Proposed Amendment to Federal Acquisition Regulation Would Require Contractors to Disclose Greenhouse Gas Emissions, Emissions Reduction Targets, and Climate-Based Financial Risks

November 15, 2022

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A proposed rule published in the Federal Register on November 14, 2022 would amend the Federal Acquisition Regulation (FAR) to require certain Federal contractors to provide data regarding their greenhouse gas (GHG) emissions and climate-based financial risks, and to establish “science-based targets” for reducing their GHG emissions.[1] The proposed rule implements President Biden’s May 20, 2021 Executive Order (EO) 14030, Climate-Related Financial Risk, which directed the FAR Council to consider amending the FAR to “require major Federal suppliers to publicly disclose greenhouse gas emissions and climate-related financial risk and to set science-based reduction targets.”[2]  The comment period for the proposed rule is open until January 13, 2023.

The FAR Council’s proposed rule would significantly expand the GHG reporting obligations for federal contractors, and reflects the Biden Administration’s “whole of government” approach to addressing climate change. The preamble to the proposed rule notes, for example, similarities the proposal bears to the Securities and Exchange Commission’s March 21, 2022 proposal to impose climate-related disclosure requirements on U.S. public companies and foreign private issuers.[3]  Like the SEC’s proposed rule, which has been controversial, the proposed amendment to the FAR aims to standardize the disclosure of climate-related financial risks and leverage existing standards, such as those of the Task Force on Climate-Related Financial Disclosures (TCFD).[4] Unlike the  SEC’s proposed rule, the proposed FAR amendment requires certain companies to establish emissions reduction targets, although the SEC did propose that registrants disclose such targets if they have them.[5]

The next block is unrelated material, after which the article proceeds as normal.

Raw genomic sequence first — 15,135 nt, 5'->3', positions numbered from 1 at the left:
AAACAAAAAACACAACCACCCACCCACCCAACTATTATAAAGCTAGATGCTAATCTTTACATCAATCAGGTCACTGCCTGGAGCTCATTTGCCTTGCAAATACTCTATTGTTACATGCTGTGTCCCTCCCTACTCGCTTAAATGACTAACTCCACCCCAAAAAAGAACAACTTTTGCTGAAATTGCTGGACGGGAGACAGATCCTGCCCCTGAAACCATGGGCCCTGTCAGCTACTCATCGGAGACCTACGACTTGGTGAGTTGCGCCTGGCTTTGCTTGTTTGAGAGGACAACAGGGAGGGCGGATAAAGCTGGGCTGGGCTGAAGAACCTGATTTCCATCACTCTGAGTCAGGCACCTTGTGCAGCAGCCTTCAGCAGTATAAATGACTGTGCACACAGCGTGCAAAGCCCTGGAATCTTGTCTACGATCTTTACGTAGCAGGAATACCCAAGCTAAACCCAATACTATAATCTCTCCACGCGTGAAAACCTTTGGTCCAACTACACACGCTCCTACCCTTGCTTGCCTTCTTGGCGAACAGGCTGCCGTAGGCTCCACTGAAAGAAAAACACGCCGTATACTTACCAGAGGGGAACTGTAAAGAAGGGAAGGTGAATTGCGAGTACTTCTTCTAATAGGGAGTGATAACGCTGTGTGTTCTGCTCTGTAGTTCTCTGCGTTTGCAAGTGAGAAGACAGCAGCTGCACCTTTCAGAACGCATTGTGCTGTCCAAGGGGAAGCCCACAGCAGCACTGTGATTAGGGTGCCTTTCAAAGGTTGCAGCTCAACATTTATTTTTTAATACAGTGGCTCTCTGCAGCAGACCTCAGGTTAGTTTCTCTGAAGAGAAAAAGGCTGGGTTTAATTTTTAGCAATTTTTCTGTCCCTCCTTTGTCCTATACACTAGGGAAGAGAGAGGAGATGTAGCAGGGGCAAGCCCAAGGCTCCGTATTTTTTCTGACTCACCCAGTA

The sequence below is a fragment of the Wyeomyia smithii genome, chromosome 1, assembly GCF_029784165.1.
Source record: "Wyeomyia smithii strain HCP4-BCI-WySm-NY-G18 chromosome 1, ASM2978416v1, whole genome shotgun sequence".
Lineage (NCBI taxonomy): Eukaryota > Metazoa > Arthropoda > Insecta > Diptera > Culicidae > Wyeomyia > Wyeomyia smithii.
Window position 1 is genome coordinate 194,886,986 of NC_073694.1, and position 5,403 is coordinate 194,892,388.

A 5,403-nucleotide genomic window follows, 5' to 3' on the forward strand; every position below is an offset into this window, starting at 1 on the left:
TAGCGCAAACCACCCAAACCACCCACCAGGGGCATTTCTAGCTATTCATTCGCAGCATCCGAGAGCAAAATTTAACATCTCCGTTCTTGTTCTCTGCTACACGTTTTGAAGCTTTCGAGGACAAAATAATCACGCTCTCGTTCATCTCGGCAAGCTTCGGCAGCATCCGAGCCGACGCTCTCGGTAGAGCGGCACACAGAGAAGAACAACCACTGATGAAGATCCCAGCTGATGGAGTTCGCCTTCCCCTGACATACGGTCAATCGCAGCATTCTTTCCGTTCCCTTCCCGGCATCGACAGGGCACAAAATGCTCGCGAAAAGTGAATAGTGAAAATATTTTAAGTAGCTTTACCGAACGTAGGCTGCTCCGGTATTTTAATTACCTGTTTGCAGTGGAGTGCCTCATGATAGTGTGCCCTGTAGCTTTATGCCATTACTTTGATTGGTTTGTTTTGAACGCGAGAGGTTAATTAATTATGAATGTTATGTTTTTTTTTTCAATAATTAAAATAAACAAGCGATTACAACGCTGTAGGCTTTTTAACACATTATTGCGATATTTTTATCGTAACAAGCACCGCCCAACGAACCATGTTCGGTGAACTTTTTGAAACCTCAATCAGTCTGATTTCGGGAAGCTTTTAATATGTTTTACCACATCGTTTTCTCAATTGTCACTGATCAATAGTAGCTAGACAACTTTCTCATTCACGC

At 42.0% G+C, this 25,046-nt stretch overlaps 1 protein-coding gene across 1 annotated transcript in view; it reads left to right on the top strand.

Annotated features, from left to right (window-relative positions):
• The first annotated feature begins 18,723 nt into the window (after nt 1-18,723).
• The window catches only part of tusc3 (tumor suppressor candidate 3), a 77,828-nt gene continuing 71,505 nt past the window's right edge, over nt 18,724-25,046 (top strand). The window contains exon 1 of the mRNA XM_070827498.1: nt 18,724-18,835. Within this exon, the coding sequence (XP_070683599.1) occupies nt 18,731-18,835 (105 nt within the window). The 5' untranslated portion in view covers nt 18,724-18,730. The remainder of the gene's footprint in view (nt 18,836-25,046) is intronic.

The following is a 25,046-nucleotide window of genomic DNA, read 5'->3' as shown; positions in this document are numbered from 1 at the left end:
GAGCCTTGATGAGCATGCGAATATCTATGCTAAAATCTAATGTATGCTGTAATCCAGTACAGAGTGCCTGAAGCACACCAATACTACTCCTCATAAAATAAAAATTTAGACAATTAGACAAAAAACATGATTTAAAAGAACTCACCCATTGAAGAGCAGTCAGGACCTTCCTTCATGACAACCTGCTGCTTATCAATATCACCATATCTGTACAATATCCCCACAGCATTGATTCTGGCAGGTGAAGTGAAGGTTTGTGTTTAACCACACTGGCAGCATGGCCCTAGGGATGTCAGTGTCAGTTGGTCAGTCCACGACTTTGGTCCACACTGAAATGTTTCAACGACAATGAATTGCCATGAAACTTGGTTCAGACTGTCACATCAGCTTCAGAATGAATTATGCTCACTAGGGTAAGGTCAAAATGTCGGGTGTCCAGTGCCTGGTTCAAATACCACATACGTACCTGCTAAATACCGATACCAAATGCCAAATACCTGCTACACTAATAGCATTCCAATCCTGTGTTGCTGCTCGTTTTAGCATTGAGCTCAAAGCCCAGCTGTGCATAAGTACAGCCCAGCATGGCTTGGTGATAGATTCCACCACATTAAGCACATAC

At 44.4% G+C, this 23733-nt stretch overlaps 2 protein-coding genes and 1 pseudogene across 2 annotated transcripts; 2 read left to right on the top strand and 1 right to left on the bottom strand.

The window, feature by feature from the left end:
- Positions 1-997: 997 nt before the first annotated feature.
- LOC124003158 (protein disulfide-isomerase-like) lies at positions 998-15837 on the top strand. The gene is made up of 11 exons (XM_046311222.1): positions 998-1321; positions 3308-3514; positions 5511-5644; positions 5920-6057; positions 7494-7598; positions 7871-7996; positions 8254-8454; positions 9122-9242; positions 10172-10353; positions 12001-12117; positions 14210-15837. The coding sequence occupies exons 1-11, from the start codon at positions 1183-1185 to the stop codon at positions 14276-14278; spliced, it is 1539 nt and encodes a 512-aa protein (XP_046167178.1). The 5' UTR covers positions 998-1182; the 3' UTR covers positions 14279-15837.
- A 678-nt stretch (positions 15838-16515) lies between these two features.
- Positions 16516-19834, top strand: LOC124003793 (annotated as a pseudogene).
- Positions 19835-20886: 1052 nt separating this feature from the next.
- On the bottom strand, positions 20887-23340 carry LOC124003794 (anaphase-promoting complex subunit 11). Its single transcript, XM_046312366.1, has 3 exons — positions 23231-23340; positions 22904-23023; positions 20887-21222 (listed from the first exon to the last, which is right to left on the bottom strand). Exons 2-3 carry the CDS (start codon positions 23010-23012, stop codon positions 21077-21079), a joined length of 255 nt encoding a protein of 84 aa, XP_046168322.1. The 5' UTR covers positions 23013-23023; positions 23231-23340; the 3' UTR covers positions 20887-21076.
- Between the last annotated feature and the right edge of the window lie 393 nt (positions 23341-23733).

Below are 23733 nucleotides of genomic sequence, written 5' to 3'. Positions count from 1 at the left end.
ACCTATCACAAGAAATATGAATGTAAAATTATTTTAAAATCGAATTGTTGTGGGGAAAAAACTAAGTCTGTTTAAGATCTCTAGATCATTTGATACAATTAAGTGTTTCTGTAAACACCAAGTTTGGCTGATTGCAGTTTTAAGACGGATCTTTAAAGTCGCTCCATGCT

The FAR Council’s proposed GHG reporting rule would apply to “significant contractors,” defined as contractors that receive at least $7.5 million, but less than $50 million, in Federal contract obligations during the prior fiscal year, and “major contractors,” defined as contractors that received more than $50 million in Federal contract obligations during the prior fiscal year.[6] The proposed rule articulates baseline compliance requirements that would apply to both significant contractors and major contractors, as well as additional compliance requirements that would apply to major contractors only.[7] The baseline compliance requirements would begin one year after the publication of a final rule, while major contractors would have two years from the publication of a final rule to come into compliance with their additional reporting obligations.[8] Overall, the FAR Council’s proposed rule would (1) create a new FAR subpart at 23.XX, “Public Disclosure of Climate Information,” that would outline annual climate-related inventory and disclosure requirements for certain contractors, (2) amend existing annual climate-related representations in certain FAR solicitation clauses, and (3) amend the standard of responsibility for prospective significant and major contractors such that they are presumed to be nonresponsible if they have not complied with the new GHG disclosure requirements described in subpart 23.XX, unless “the noncompliance resulted from circumstances properly beyond the prospective contractor’s control,” they have “provided documentation sufficient for purposes of award that demonstrates substantial efforts taken to comply” with the requirements, they have “made a public commitment to comply as soon as possible (within [one] calendar year) on a publicly accessible website,” or a valid exception, exemption, or waiver applies.[9]